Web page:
A novel teaching strategy to enhance student’s participation: using cut-ups and topic maps to teach Media courses

A newly published study by Michał Tkaczyk from Masaryk University discusses the results of an innovative teaching strategy which addresses the problem of low levels of student participation in semiotic analysis of media contents seminars. Although active classroom participation plays an important role in knowledge acquisition (Murray and Lang 1997), students might lack the motivation or interest to engage in practical sessions. As emphasized by Tkaczyk, several factors might explain this issue. These include students’ academic dispositions, their lack of understanding of semiotics’ practical applications, and the possibility that interest and knowledge are not closely related, despite the claims in the scholarship.

To address this issue, the author tested novel means to enhance students’ active participation, as well as their interest in the course and acquisition of key concepts. The innovative teaching strategy entailed small group work during which students used cut-ups, and they concluded the exercise with a debriefing that utilizes concept maps. Outcomes of the innovation are evaluated with a minute paper and a set of survey questions. Results show that, when compared to lecturing, activities in small groups enhance knowledge acquisition, but the innovation did not bring about desired increase in student participation and interest.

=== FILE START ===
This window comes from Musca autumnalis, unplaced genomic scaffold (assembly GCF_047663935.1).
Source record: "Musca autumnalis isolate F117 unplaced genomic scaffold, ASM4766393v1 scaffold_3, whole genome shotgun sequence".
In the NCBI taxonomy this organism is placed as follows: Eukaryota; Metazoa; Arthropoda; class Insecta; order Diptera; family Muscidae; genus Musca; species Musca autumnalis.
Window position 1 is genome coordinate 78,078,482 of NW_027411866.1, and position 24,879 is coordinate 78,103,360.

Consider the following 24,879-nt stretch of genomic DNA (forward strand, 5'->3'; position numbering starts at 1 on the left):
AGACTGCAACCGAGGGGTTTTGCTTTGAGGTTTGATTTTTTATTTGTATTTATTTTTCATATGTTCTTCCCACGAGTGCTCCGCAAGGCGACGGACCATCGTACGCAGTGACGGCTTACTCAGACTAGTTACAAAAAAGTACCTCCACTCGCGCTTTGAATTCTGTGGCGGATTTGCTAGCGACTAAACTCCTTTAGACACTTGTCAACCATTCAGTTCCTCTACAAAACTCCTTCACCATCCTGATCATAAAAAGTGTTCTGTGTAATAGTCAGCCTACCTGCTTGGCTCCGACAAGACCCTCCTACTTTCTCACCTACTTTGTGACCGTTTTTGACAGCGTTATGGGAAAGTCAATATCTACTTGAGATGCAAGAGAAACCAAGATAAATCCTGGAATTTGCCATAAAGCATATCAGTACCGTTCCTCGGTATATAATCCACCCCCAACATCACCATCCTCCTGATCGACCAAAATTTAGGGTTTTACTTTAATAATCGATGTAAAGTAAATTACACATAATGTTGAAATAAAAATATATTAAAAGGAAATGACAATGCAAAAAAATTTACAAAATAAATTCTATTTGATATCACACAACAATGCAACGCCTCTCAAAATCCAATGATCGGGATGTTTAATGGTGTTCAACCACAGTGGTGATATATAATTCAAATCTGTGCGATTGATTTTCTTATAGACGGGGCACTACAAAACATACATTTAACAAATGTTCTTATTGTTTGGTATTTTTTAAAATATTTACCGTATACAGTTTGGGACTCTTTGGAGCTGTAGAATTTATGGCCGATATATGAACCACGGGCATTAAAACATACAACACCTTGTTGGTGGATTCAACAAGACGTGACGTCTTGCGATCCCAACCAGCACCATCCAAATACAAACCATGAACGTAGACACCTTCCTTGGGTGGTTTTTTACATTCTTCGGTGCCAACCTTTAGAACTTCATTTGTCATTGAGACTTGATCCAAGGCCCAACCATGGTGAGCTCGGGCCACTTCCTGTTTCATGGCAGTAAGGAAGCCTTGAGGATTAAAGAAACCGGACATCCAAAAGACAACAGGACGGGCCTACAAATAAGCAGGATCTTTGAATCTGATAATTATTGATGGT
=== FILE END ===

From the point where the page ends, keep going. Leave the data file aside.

The main strength of the chapter lies in the sound theoretical framework upon which the quasi-experimental research design is built. The methodology employed to address the research question (using the treatment and control groups while testing the three hypotheses), is suitable for the research problem at hand. Even though the teaching challenges that prompted the innovation—the low level of student participation and lack of interest in the semiotic analysis of media content—are not resolved, the ultimate goal—better learning—is achieved.

For future research, I would recommend to test students’ overall course performance in relation to other innovative teaching techniques that are reported to enhance students´ interest and engagement. To increase the reliability and validity of the results I would suggest a longitudinal research design and a larger sample size.

This chapter will be of great interest to all academics interested in using various teaching techniques to create a more dynamic, collaborative and engaging learning environment for their students.

Dr Adriana Mutu
Lecturer, Department of Communication
Abat Oliba CEU University, Barcelona


Early Career Academics’ Reflection on Learning to Teach in Central Europe

SEDA is publishing an open access book online, with a chapter released on its website every fortnight.  Each time a chapter is released it will be accompanied by a blog post published on SEDA WordPress. The book is called Early Career Academics’ Reflections on Learning to Teach in Central Europe, edited by Gabriela Pleschová and Agnes Simon. This book contains case studies by participants of a new educational development programme who redesigned their course sessions to apply student-centred approaches, using innovative teaching methods and stimulate good learning.

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